Author Archives: Fundación Loewe

Basilio Sánchez, silent writing

Basilio Sánchez (Cáceres, Spain – 1958), winner of the 31st LOEWE Foundation International Poetry Prize, lived the award ceremony with “a feeling that no one wanted it to end; there was a widespread sense of kindness that made me feel cared for, protected, and even loved,” he explains. The poet, who has ten published books under his belt, believes he received the Prize at the pinnacle of his career as a poet, “when what I had been writing had reached its highest point of refinement. I believed I’d done a good job with He heredado un nogal sobre la tumba de los reyes, that it had come together well and that, because it was untitled, it was a sort of meditative book; as if one were speaking exclusively to oneself without needing raise one’s voice or convince anyone of anything,” he says.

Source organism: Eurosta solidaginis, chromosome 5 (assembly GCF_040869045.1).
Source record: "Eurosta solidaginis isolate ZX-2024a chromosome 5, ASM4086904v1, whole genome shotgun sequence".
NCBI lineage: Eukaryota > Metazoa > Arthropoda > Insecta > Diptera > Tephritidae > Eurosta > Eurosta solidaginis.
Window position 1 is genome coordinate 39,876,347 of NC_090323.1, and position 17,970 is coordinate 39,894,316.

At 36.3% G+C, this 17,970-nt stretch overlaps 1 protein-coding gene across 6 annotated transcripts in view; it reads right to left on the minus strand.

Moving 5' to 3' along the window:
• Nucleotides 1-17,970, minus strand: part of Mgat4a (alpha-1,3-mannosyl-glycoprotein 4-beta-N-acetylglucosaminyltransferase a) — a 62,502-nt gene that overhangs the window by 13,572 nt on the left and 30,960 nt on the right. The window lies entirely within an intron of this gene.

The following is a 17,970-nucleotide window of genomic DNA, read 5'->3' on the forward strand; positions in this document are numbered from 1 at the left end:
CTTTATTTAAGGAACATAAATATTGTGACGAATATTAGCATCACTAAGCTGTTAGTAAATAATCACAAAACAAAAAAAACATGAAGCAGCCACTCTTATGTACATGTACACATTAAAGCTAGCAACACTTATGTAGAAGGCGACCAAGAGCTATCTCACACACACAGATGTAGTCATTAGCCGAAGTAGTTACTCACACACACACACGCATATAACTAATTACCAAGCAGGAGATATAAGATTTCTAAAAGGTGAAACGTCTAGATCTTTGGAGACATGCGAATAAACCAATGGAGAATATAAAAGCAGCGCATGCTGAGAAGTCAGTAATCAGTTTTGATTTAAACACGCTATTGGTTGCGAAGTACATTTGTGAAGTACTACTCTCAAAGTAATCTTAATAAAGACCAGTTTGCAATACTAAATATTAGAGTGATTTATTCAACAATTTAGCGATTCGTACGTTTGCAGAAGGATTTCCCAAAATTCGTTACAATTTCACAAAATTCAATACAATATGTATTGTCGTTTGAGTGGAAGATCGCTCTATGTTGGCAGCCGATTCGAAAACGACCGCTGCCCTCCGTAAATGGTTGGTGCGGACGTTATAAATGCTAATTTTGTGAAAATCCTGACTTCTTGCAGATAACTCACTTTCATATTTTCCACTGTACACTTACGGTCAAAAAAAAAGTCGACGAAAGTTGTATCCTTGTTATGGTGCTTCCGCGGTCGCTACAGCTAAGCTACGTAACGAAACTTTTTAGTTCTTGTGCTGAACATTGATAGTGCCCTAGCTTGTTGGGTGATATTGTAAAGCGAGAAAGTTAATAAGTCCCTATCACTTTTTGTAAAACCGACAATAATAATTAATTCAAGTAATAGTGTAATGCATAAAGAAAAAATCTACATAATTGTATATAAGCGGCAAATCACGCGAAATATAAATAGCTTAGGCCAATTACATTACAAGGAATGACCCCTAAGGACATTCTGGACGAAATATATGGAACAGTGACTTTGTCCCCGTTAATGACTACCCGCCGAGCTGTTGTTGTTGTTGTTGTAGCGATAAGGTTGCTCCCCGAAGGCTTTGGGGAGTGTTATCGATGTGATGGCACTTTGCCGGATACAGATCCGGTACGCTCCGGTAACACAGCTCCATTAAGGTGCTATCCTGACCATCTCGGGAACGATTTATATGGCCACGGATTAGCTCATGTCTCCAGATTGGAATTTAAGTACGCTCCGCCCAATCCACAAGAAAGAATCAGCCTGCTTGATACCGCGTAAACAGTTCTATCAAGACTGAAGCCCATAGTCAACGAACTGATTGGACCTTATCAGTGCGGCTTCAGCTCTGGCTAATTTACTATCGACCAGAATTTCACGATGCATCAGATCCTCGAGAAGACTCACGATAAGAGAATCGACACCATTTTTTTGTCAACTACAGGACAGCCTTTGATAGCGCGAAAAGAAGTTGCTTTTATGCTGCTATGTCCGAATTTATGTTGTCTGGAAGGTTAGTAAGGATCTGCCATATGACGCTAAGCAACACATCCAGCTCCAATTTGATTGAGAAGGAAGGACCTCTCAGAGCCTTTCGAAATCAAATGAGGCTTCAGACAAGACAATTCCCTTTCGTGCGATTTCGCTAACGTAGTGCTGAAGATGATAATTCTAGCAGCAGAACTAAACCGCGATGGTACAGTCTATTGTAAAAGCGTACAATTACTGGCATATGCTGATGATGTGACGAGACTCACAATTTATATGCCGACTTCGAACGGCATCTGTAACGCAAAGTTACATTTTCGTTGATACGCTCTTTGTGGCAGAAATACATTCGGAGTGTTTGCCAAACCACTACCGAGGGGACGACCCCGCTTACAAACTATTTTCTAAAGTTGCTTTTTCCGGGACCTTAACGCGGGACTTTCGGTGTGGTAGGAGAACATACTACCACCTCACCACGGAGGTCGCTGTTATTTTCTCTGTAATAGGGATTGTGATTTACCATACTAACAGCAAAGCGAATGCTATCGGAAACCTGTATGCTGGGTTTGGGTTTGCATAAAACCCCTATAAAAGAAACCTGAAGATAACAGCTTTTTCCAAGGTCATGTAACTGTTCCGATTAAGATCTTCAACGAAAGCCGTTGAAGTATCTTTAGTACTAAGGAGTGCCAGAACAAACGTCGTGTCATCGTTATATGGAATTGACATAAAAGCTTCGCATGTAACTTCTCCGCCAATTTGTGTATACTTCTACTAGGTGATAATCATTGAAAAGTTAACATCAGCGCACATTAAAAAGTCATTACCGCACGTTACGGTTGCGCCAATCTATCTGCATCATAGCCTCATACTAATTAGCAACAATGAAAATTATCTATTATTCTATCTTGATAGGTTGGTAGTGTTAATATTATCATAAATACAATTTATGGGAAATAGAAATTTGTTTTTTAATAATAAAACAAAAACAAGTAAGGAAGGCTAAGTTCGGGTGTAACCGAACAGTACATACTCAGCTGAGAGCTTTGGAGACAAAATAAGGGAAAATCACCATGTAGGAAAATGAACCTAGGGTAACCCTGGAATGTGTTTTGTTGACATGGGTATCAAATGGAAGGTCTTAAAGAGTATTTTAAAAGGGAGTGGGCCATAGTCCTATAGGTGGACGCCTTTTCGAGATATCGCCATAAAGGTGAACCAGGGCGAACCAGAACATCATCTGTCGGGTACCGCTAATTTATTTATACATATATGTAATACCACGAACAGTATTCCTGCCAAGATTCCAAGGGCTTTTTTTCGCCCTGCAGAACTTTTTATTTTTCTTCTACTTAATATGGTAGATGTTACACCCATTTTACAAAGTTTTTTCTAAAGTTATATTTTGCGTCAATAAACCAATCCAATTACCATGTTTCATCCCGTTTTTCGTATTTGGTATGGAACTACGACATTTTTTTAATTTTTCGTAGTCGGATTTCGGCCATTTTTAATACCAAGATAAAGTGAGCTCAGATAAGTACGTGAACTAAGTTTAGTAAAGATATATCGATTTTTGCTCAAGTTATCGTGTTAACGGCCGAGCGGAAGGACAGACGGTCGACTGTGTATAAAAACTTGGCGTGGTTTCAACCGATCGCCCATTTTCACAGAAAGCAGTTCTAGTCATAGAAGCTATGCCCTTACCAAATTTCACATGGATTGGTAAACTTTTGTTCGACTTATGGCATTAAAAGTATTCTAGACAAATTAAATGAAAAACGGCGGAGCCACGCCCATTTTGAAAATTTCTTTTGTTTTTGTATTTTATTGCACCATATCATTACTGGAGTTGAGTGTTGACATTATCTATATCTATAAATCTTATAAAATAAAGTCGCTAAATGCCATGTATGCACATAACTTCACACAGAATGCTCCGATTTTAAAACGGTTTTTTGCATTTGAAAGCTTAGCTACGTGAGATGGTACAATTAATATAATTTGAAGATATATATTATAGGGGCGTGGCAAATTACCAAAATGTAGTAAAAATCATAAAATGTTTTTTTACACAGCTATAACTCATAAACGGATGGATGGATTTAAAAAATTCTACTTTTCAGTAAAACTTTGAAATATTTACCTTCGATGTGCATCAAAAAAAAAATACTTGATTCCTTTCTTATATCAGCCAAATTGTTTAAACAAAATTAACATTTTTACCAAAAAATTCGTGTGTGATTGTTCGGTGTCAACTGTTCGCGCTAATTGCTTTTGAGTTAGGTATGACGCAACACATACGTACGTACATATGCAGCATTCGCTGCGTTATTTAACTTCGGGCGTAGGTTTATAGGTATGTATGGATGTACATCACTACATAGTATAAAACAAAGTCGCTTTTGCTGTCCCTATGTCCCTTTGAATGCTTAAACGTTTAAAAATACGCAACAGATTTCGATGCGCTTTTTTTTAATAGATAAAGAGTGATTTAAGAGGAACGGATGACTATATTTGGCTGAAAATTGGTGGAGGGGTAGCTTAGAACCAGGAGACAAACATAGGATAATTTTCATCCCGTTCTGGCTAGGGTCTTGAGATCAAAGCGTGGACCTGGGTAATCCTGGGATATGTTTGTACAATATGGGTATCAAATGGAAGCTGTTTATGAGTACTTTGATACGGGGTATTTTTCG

Representing the type of whispered poetry that sits outside of today’s most common platforms, Basilio Sánchez has celebrated the Prize both for him and for what his writing represents. He explains that “the poetry one hears today is young poetry; the type that virtual bookstores promote in their window displays. At a time when the immediacy and transience of ‘disposable’ poetry predominates -when one writes something one day, posts it the following day, and then the next day receives several thousand ‘likes’- rewarding a book of poetry written methodically, over time, using pencil and paper; a book that is based on years of experience… I quite like that, because it’s the best way to vindicate the type of writing I believe in.” A poetry, he adds, that is “grounded, slow, written to last, and not to survive on social networks.” The recognition of his book, he insists, “vindicates a huge group of poets I admire greatly, whose work I have read over the years, who are my age and who have been writing silently, outside of the networks”. His poetry, he explains, “drinks from tradition, without erasing or rejecting it. It feeds off of it and respectfully tries to find its own path.”